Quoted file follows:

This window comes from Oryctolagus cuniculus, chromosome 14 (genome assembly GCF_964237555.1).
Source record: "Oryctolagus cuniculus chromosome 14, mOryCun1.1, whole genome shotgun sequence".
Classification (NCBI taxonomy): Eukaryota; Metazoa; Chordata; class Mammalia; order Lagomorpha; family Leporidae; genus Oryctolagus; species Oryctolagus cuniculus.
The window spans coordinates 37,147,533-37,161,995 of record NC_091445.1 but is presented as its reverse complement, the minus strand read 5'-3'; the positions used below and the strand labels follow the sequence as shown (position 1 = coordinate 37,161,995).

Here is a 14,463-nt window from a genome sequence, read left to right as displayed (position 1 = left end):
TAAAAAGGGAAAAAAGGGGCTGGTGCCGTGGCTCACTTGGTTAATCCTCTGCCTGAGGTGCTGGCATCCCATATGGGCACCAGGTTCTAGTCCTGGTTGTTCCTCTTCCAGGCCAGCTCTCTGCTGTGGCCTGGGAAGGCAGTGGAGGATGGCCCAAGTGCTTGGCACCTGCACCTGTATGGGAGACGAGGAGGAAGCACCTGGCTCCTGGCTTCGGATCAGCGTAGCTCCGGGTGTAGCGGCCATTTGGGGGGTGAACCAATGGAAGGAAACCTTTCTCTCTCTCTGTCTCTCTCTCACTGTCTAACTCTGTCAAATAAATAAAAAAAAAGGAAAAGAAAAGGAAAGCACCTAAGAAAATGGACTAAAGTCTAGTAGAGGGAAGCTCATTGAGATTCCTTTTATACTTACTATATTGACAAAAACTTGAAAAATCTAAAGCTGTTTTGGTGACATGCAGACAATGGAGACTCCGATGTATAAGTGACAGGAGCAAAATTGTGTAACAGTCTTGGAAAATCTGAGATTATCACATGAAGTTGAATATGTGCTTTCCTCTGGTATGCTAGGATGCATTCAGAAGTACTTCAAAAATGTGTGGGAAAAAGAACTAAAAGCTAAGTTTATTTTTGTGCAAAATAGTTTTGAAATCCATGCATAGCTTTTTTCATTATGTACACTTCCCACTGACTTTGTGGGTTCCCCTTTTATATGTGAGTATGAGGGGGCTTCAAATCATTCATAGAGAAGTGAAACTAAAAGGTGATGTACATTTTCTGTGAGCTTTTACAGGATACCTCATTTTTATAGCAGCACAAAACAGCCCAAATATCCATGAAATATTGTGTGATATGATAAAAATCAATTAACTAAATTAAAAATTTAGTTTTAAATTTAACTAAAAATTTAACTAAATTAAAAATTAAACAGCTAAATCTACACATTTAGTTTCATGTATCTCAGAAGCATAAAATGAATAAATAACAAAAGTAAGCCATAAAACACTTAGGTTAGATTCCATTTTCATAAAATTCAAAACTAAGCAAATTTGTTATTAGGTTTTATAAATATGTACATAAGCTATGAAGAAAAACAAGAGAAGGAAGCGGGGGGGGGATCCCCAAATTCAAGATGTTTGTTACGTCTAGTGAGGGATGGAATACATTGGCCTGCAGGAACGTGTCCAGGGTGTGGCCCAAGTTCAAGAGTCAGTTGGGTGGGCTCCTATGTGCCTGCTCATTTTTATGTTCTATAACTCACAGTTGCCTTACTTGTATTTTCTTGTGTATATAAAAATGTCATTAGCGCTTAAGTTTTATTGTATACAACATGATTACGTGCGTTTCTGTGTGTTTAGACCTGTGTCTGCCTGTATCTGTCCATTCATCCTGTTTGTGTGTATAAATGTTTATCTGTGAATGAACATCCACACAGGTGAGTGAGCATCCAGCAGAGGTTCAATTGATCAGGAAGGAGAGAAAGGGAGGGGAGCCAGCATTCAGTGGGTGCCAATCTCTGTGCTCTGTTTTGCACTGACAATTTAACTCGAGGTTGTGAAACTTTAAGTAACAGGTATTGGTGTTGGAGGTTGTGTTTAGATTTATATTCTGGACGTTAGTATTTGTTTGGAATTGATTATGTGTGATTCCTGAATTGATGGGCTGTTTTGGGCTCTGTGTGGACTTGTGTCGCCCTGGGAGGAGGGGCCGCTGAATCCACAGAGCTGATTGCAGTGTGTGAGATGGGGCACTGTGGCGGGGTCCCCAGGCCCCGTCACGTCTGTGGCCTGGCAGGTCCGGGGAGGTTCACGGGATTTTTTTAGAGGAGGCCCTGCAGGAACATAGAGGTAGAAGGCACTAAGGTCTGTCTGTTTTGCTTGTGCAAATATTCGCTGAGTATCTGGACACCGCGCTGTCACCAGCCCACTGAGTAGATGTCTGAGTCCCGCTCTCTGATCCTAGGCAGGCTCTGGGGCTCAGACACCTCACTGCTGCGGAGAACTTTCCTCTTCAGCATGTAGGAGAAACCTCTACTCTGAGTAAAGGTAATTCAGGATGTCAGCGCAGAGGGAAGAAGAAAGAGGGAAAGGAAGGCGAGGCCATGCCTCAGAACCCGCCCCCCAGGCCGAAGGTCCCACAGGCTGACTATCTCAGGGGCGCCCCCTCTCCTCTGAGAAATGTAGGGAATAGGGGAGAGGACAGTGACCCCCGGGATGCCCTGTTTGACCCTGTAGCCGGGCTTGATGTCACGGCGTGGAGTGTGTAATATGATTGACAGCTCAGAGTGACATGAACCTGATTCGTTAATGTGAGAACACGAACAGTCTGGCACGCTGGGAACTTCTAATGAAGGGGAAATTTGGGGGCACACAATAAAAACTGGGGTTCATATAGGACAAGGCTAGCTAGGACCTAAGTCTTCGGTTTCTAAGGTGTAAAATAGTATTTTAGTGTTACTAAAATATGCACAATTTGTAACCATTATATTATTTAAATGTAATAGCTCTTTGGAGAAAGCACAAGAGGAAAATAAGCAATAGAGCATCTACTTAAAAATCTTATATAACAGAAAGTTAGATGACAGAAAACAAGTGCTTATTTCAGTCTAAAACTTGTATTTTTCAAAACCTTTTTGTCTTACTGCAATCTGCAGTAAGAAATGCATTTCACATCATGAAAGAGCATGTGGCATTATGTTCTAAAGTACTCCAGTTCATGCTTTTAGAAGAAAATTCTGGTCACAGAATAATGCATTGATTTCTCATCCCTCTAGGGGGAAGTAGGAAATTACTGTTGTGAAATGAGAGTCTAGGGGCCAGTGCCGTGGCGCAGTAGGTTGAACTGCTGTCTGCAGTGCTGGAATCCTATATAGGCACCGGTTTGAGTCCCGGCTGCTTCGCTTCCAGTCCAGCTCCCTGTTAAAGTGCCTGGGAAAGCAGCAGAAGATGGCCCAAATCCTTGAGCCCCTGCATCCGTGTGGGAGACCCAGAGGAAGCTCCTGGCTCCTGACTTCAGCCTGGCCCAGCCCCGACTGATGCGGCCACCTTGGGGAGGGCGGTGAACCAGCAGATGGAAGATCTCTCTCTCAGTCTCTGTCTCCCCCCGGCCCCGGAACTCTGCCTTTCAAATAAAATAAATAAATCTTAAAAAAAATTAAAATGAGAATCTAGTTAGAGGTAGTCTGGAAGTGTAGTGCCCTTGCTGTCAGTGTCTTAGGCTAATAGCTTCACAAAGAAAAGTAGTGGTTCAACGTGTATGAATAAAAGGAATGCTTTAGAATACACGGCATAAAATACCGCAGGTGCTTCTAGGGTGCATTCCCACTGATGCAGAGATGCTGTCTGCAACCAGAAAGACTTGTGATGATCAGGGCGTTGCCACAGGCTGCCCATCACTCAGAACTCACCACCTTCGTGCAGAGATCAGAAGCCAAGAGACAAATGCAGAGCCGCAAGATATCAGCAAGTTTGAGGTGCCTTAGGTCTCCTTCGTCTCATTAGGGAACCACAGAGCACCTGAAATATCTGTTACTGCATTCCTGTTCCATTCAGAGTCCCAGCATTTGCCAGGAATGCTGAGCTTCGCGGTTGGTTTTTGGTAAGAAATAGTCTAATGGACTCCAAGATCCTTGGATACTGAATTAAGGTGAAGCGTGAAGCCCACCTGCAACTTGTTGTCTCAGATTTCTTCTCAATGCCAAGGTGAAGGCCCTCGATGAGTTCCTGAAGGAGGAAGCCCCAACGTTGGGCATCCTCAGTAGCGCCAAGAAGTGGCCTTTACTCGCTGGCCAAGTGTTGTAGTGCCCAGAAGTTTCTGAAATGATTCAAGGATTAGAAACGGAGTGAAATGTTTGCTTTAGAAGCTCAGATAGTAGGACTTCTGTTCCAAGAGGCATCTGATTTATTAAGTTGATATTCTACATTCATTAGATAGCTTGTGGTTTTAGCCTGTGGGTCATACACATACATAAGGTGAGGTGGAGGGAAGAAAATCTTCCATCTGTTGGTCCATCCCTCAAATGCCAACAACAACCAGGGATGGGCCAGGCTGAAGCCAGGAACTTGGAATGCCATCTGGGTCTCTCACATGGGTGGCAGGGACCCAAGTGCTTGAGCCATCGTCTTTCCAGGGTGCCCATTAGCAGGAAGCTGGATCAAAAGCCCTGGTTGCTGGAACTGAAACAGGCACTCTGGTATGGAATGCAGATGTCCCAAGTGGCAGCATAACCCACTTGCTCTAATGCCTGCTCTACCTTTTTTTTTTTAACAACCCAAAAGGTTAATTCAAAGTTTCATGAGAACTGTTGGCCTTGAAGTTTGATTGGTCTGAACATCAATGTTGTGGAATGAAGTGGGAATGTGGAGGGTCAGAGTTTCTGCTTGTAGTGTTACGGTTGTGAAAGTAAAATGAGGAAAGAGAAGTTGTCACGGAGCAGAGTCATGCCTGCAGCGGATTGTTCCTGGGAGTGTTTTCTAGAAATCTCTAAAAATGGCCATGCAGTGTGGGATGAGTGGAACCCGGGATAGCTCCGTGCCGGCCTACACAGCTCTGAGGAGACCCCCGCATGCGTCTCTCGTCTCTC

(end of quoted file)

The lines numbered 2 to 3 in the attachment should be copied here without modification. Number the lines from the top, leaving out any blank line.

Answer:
Source record: "Oryctolagus cuniculus chromosome 14, mOryCun1.1, whole genome shotgun sequence".
Classification (NCBI taxonomy): Eukaryota; Metazoa; Chordata; class Mammalia; order Lagomorpha; family Leporidae; genus Oryctolagus; species Oryctolagus cuniculus.